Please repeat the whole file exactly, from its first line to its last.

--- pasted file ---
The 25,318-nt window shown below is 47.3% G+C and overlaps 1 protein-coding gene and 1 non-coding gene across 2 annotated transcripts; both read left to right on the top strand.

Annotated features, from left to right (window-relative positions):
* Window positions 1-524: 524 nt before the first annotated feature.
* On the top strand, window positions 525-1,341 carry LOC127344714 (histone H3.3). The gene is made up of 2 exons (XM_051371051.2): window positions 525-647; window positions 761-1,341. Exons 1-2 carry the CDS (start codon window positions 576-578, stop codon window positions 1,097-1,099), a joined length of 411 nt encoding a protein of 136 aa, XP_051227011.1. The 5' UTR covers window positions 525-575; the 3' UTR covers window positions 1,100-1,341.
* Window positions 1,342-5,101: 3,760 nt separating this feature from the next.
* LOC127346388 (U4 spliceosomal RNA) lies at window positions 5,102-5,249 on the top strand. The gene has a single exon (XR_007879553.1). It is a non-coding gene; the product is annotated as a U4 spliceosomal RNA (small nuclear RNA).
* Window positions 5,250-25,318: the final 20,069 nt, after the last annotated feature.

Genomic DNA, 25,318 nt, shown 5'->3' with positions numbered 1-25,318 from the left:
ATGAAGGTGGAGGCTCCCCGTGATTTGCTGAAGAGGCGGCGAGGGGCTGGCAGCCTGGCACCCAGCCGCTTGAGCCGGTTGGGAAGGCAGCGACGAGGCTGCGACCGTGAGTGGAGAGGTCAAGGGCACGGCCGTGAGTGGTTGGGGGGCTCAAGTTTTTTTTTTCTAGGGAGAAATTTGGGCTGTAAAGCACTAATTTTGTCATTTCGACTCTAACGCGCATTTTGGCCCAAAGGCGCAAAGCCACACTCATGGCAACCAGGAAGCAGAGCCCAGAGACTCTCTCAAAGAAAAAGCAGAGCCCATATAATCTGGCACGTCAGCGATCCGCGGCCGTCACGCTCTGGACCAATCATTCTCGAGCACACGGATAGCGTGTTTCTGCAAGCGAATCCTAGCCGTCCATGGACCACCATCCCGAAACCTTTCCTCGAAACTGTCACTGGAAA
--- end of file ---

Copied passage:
The 25,318-nt window shown below is 47.3% G+C and overlaps 1 protein-coding gene and 1 non-coding gene across 2 annotated transcripts; both read left to right on the top strand.

Annotated features, from left to right (window-relative positions):
* Window positions 1-524: 524 nt before the first annotated feature.
* On the top strand, window positions 525-1,341 carry LOC127344714 (histone H3.3). The gene is made up of 2 exons (XM_051371051.2): window positions 525-647; window positions 761-1,341. Exons 1-2 carry the CDS (start codon window positions 576-578, stop codon window positions 1,097-1,099), a joined length of 411 nt encoding a protein of 136 aa, XP_051227011.1. The 5' UTR covers window positions 525-575; the 3' UTR covers window positions 1,100-1,341.
* Window positions 1,342-5,101: 3,760 nt separating this feature from the next.
* LOC127346388 (U4 spliceosomal RNA) lies at window positions 5,102-5,249 on the top strand. The gene has a single exon (XR_007879553.1). It is a non-coding gene; the product is annotated as a U4 spliceosomal RNA (small nuclear RNA).
* Window positions 5,250-25,318: the final 20,069 nt, after the last annotated feature.

Genomic DNA, 25,318 nt, shown 5'->3' with positions numbered 1-25,318 from the left:
ATGAAGGTGGAGGCTCCCCGTGATTTGCTGAAGAGGCGGCGAGGGGCTGGCAGCCTGGCACCCAGCCGCTTGAGCCGGTTGGGAAGGCAGCGACGAGGCTGCGACCGTGAGTGGAGAGGTCAAGGGCACGGCCGTGAGTGGTTGGGGGGCTCAAGTTTTTTTTTTCTAGGGAGAAATTTGGGCTGTAAAGCACTAATTTTGTCATTTCGACTCTAACGCGCATTTTGGCCCAAAGGCGCAAAGCCACACTCATGGCAACCAGGAAGCAGAGCCCAGAGACTCTCTCAAAGAAAAAGCAGAGCCCATATAATCTGGCACGTCAGCGATCCGCGGCCGTCACGCTCTGGACCAATCATTCTCGAGCACACGGATAGCGTGTTTCTGCAAGCGAATCCTAGCCGTCCATGGACCACCATCCCGAAACCTTTCCTCGAAACTGTCACTGGAAA